Celebrating the work of the legendary Roald Dahl.
As Steven Spielberg brings to the big screen, Luke Dormehl looks at how a Master of the Macabre became one of our greatest children’s writers
Exceedingly tall, with long spindly fingers and a penchant for spending his time in a writing shed in his garden showcasing, among other items, a glass vial containing glutinous pieces of his spine and a large metal ball comprised of the wrappers of hundreds of chocolate bars, Roald Dahl could easily have been a character in one of his own books. One of his publishers once dubbed him the “Master of the Macabre”. While not a straightforward horror writer by any means, this description does justice to an author who didn’t just craft a string of successful children’s blockbuster novels about evil witches, child-munching giants and telekinetic young girls, but also lent his zany wit to dozens of adult short stories and a handful of great movie and TV scripts – from adapting his friend Ian Fleming’s You Only Live Twice and Chitty
Chitty Bang Bang to playing a bit-part in the
creation of Gremlins.
Dahl was born in 1916, in Cardiff, Wales to Norwegian parents. His father, a businessman named Harald Dahl, died of pneumonia when Roald was just three. Although death is generally treated unsentimentally in Dahl’s writing, it is fascinating to note how many of the characters in his books come from broken homes in which one or both parents are dead. Sophie in The BFG, the unnamed narrator in
The Witches and James in James And The Giant Peach all share the trait of starting the book without their biological parents. The note of parental abandonment in his work is even stronger when you consider that Roald’s father died just three weeks after Dahl’s older sister: his father’s noted favourite. Characters such as Matilda Wormwood in Matilda are cruelly passed over in the affection of her parents in favour of her brother.
Despite these seemingly autobiographical features in his work, however, Dahl was reportedly as surprised as anyone to hear of their existence. “He absolutely detested analysing his own work,” says Donald Sturrock, former friend of Dahl’s and the author of the biography Storyteller: The Life Of Roald Dahl. “I once asked Roald about the fact that many of his characters come from broken homes. He said, ‘Oh no, I don’t do that. Other writers do, but I don’t.’ When I pointed out to him the overwhelming evidence that he did, in fact, do that he was completely shocked. He said, ‘You’ve rather caught me out there.’”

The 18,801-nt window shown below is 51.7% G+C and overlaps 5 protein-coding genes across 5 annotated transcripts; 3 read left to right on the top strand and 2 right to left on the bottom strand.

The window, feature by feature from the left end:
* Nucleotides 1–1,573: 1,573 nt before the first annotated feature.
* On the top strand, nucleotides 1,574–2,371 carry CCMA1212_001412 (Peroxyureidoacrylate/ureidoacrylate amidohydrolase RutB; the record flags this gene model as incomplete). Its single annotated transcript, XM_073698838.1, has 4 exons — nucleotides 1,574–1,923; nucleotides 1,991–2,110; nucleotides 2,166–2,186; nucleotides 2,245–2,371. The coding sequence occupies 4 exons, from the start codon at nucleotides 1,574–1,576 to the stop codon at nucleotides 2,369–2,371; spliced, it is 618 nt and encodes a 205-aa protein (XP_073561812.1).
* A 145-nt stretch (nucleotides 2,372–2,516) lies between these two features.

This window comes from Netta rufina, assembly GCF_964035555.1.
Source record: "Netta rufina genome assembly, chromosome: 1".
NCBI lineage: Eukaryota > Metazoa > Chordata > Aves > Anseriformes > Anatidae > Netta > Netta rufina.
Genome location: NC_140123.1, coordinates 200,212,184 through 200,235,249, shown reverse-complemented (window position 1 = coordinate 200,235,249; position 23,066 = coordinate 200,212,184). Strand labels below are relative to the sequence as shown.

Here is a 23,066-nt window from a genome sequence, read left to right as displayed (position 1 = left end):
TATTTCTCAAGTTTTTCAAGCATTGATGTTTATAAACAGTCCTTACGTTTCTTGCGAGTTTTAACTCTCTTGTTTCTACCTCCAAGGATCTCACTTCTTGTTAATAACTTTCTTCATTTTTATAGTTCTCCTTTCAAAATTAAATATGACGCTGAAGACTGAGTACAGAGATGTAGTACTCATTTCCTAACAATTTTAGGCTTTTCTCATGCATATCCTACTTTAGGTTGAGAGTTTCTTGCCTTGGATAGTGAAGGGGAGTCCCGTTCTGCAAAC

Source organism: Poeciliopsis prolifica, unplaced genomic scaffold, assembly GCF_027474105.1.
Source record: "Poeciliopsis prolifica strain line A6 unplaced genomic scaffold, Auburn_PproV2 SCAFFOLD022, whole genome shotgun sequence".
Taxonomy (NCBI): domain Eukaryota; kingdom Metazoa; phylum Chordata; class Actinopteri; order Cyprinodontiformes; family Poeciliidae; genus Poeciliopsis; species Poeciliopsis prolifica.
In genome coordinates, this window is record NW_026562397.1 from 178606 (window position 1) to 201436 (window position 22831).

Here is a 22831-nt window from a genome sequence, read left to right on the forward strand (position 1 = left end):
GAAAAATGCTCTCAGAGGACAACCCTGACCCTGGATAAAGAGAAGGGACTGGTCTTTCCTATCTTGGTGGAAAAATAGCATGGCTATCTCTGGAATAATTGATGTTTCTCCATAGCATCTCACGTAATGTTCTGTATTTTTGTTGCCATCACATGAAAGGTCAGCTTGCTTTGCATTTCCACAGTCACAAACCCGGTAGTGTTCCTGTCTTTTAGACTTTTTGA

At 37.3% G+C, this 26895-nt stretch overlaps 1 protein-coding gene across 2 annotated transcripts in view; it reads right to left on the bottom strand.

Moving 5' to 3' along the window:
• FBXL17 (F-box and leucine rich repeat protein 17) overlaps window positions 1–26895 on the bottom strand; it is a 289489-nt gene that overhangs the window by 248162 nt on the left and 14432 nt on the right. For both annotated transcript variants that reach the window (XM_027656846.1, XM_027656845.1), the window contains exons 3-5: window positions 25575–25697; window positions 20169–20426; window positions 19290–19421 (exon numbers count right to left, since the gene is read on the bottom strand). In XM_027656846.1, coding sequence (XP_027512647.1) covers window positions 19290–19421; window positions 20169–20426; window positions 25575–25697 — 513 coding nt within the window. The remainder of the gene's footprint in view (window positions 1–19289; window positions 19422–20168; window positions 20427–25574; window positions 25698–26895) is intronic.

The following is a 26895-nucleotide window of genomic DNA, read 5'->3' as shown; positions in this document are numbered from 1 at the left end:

LEARNING HIS CRAFT
Dahl had an unhappy time at boarding school, which is described in his quasi-fictionalised memoir Boy. During World War II he served in the RAF as a fighter pilot and, later, as a diplomat at the British Embassy in Washington, DC. Dahl’s wartime experience formed the basis of his first published story: a 1942 piece for an American publication called the Saturday Evening Post concerning a near-fatal plane crash he had been in. He liked to claim he was paid $1,000 for writing the piece, which took him all of five hours to do. In fact, he was paid $300 for it, which added up to $187.50 after tax and agent deductions. Regardless, he had found his calling. In the future there would be far less need to exaggerate his earnings.
Dahl’s magazine story for the Evening Post was followed by his first children’s book, The
Gremlins, which was based on folkloric figures who, legend had it, were responsible for the mechanical faults on board planes. While not a direct lineage, Dahl’s book popularised the idea of “gremlins”, which four decades later led to Joe Dante’s 1984 hit movie, Gremlins.
From there, Dahl became known as a writer of twisted short stories for adults, often with fiendish and bawdy elements – and regular twist endings. At one point, his stories were turned down by the fiction editor of the New
Yorker on the grounds that they were, “a little too unpleasant for our general readers”. A typical example of one of his short stories from this time is Taste, concerning a wager regarding whether or not a wine connoisseur can guess
Roald Dahl, one of Britain’s greatest genre writers.